The use of a uPAR-targeted probe for photothermal cancer therapy prolongs survival in a xenograft mouse model of glioblastoma
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Marina Simón1, Jesper Tranekjær Jørgensen1, Karina Juhl1 and Andreas Kjaer1
1 Department of Clinical Physiology, Nuclear Medicine & PET and Cluster for Molecular Imaging, Department of Biomedical Sciences, Rigshospitalet and University of Copenhagen, Copenhagen, Denmark
Keywords: photothermal therapy (PTT); indocyanine green (ICG); urokinase plasminogen activator receptor (uPAR); cancer; hyperthermia
Abbreviations: PTT: photothermal therapy; ICG: indocyanine green; NIR: near-infrared; uPAR: urokinase plasminogen activator receptor
Received: April 27, 2021 Accepted: June 14, 2021 Published: July 06, 2021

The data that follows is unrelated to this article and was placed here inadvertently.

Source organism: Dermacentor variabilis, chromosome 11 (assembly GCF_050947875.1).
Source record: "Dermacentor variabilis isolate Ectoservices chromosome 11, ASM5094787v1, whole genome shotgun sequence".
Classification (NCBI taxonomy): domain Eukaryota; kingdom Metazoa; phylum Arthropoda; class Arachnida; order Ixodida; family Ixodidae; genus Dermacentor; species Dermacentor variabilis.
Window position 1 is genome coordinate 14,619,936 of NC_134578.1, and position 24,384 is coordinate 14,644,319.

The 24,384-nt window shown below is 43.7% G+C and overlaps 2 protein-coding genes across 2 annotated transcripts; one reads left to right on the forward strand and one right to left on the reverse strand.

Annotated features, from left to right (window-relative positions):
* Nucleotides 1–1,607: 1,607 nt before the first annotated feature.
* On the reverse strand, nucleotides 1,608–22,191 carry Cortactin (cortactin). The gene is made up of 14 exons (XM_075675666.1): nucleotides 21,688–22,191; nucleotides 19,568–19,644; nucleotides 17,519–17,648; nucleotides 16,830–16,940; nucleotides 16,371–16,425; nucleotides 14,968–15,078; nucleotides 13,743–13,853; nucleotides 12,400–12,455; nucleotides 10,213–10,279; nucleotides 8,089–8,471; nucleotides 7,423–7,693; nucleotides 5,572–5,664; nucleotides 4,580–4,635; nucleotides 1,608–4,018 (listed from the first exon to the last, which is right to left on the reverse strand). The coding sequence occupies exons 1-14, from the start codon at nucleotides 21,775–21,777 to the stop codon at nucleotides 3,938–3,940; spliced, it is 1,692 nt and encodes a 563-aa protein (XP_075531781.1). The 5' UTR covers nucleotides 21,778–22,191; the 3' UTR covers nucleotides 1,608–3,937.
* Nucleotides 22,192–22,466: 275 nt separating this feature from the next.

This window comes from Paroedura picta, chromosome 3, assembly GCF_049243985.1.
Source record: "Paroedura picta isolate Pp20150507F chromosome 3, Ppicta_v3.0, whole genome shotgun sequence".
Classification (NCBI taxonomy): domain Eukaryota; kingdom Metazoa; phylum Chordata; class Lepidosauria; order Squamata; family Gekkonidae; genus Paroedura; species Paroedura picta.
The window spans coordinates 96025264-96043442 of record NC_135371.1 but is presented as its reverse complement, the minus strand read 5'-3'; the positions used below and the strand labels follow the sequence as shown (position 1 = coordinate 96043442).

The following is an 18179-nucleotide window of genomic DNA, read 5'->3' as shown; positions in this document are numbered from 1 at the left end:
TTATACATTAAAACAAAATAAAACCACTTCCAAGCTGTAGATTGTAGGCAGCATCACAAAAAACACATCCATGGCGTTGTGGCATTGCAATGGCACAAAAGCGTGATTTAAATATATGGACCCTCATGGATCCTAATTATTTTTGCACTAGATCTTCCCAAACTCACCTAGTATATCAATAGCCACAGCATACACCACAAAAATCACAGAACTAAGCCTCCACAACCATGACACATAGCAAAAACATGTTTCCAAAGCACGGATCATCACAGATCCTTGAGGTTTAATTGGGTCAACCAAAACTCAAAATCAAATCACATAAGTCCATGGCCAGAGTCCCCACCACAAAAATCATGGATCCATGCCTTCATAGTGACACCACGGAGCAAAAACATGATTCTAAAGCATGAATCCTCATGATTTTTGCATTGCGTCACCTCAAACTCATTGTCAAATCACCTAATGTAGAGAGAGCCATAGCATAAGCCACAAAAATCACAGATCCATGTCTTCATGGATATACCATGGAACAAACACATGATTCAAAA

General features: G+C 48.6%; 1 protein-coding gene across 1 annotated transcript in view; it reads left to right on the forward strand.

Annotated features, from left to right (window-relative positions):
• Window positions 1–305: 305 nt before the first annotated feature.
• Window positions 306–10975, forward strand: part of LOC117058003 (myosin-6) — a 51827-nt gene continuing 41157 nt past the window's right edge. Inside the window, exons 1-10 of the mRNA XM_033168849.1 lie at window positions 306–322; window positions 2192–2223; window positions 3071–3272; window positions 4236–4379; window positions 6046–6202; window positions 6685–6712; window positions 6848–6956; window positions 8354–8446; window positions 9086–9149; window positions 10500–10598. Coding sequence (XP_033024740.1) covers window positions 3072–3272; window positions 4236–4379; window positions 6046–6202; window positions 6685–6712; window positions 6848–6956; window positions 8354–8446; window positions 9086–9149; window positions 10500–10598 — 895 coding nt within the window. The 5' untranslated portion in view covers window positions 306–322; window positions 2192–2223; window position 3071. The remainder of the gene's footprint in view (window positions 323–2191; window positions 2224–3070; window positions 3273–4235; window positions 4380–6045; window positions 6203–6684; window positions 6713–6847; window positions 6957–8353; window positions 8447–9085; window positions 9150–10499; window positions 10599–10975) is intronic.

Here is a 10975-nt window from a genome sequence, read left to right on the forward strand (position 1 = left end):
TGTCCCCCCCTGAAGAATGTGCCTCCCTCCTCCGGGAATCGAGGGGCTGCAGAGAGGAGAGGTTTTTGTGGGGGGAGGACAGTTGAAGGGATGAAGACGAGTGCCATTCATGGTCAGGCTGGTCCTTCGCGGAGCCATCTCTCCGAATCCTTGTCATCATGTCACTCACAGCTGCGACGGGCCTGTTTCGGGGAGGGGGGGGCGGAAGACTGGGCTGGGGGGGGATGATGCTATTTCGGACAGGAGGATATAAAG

The development of tumor-targeted probes that can efficiently reach cancerous tissue is an important focus of preclinical research. Photothermal cancer therapy (PTT) relies on light-absorbing molecules, which are directed towards tumor tissue and irradiated with an external source of light. This light is transformed into heat, causing localized hyperthermia and tumor death. The fluorescent probe indocyanine green (ICG) is already used as an imaging agent both preclinically and in clinical settings, but its use for PTT is yet to be fully exploited due to its short retention time and non-specific tumor targeting. Therefore, increasing ICG tumor uptake is necessary to improve treatment outcome. The urokinase-type plasminogen activator receptor, uPAR, is overexpressed in multiple tumor types. ICG-Glu-Glu-AE105, consisting of the uPAR-targeting peptide AE105 conjugated to ICG, has shown great potential for fluorescence-guided surgery. In this study, ICG-Glu-Glu-AE105 was evaluated as photothermal agent in a subcutaneous mouse model of human glioblastoma. We observed that the photothermal abilities of ICG-Glu-Glu-AE105 triggered high temperatures in the tumor during PTT, leading to tumor death and prolonged survival. This confirms the potential of ICG-Glu-Glu-AE105 as photothermal agent and indicates that it could be used as an add-on to the application of the probe for fluorescence-guided surgery.
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